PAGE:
It now seems to be Giroux's position that the arbitrator's determination that the Fund's demand was timely under Sec. 1399(b) (1) is before this court for review, or, that this issue, never raised before the district court, is open for our consideration. Although it might conserve resources in this instance to concur, we disagree. Rather, Giroux's only recourse is to pursue judicial review of the arbitration award:
Upon completion of the arbitration proceedings in favor of one of the parties, any party thereto may bring an action, no later than 30 days after the issuance of an arbitrator's award, in an appropriate United States district court in accordance with section 1451 of this title to enforce, vacate, or modify the arbitrator's award.
29 U.S.C. § 1401(b) (2). This simultaneously pending action, brought separately to assert a claim under a non-arbitrable provision of the MPPAA, does not qualify as a proper appeal of the arbitrator's ruling. We see no reason to undertake review of the arbitrator's analysis when it is beyond serious dispute that issues arising under Sec. 1399 cannot normally be litigated in federal court independent of arbitration, and the process for appealing an arbitration award is clear.
We are well aware that enforcing the statutorily mandated procedure in this case could land it again before us in substantially the same posture after additional expense on both sides, and that the legislative aim in enacting the MPPAA included lessening the costs and delay of withdrawal liability dispute resolution. See, e.g., I.A.M. Nat. Pension Fund v. Clinton Engines Corp., 825 F.2d 415 at 426 and n. 20 (D.C. Cir. 1987) (citing legislative history). Yet, to hold otherwise would create a loophole for employers to bypass the statutory scheme by disguising arbitrable disputes for presentation directly in federal court, as Giroux did here, then invoking legislative purpose in order to get prompt appellate consideration. Because this is not a proper appeal of the arbitrator's award, and we decline to independently reach Giroux's arbitrable claims, we do not review whether the Fund's demand was made "as soon as practicable," or any other arbitrable issues.
The district court held that Giroux's claims of hardship were insufficient to avoid meeting its statutory obligation to make interim payments of the Fund's demand pending ultimate resolution of its withdrawal liability dispute. 29 U.S.C. § 1399(c) (2).4 See Debreceni v. Merchants Terminal Corp., 889 F.2d 1, 4 (1st Cir. 1989); Trustees of the Plumbers and Pipefitters National Pension Fund v. Mar-Len, Inc., 30 F.3d 621, 624 (5th Cir. 1994). Giroux contended that the Fund's claim would most certainly be found barred by Sec. 1451(f), and that meeting these payments would require a partial liquidation of its assets and employee layoffs, hence the court therefore abused its discretion in failing to suspend payment. We have already disposed of Giroux's first contention; we turn to the second.
The MPPAA indisputably creates a "pay now, dispute later" mechanism, deeming the protection of multi-employer pension plans and their beneficiaries paramount. See id. at 624 (citing cases); Debreceni, 889 F.2d at 5. This scheme puts payment ahead of decision even though the employer might prevail in the end.5 Trustees of Chicago Truck Drivers Pension Fund v. Central Transp., Inc., 935 F.2d 114, 118 (7th Cir. 1991). Although we have therefore held that "assessed interim liability payment must be paid ... notwithstanding a pending arbitrable dispute," Debreceni, 889 F.2d at 4, we have never squarely decided whether an equitable exception exists.6 Id. at 7. However, in light of the clear congressional intent to protect multi-employer pension plans in withdrawal liability disputes, we have indicated that should an equitable exception exist it would "require no less than the threat of imminent insolvency." Id. at 7 and n. 6. Giroux's allegations, even if accepted, do not suggest such harm.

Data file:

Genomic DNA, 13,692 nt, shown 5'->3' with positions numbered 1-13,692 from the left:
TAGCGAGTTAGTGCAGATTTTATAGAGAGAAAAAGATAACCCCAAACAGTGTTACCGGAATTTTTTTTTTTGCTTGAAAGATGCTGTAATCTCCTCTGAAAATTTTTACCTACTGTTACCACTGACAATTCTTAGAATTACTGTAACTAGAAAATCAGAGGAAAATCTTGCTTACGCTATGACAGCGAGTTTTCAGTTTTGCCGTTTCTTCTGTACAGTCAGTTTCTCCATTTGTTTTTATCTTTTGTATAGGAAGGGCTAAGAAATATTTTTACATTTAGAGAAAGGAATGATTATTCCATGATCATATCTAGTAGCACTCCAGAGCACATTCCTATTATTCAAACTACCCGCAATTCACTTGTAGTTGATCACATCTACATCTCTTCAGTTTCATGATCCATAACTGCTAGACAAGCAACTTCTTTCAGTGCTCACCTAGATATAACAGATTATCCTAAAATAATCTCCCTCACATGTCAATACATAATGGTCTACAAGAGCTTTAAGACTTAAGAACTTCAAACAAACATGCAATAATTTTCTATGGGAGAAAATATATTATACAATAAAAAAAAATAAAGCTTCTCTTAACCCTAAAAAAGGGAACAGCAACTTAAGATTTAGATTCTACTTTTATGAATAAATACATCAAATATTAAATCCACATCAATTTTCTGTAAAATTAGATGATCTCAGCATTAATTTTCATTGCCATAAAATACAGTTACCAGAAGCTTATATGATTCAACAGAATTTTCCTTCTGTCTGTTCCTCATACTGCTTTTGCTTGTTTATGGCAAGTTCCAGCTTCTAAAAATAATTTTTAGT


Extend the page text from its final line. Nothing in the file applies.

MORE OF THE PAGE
The district court noted that gaps of several years between expiration and renewal are not uncommon among the thousands of employers that adhere to the collective bargaining agreement through executing supplements with Teamsters locals
We express no views on the significance of section 1451(f) to a determination of whether the Fund's demand was made "as soon as practicable" within the meaning of Sec. 1399(b) (1), as this question is not before us. See post
Any dispute between an employer and the sponsor of a multiemployer plan concerning a determination made under sections 1381 through 1399 of this title shall be resolved through arbitration
29 U.S.C. § 1401(a) (1) (emphasis added).
This section states, in relevant part:
Withdrawal liability shall be payable in accordance with the schedule set forth by the plan sponsor under subsection (b) (1) of this section beginning no later than 60 days after the date of the demand notwithstanding any request for review or appeal of determinations of the amount of such liability or of the schedule.
29 U.S.C. § 1399(c) (2) (emphasis added).
The MPPAA requires "actual payment shall commence in accordance with [the schedule set forth by the plan sponsor]," 29 U.S.C. § 1399(c) (1) (A) (i) and (2), note 4, supra; Debreceni, 889 F.2d at 6; the plan has a right to "immediate payment" of any outstanding amount, plus interest, "from the due date of the first payment which was not timely made," 29 U.S.C. § 1399(c) (5); a plan may enforce this right, id. at Sec. 1451(a) (1); employers are entitled to recovery of any overpayment, with interest, 29 C.F.R. Sec. 2644.2(d)
Other circuits have held an employer may avoid interim payment only if the pension plan's claim is frivolous or not colorable. Mar-Len, 30 F.3d at 626; Trustees of Chicago Truck Drivers v. Central Transport, Inc., 935 F.2d 114, 119 (7th Cir. 1991)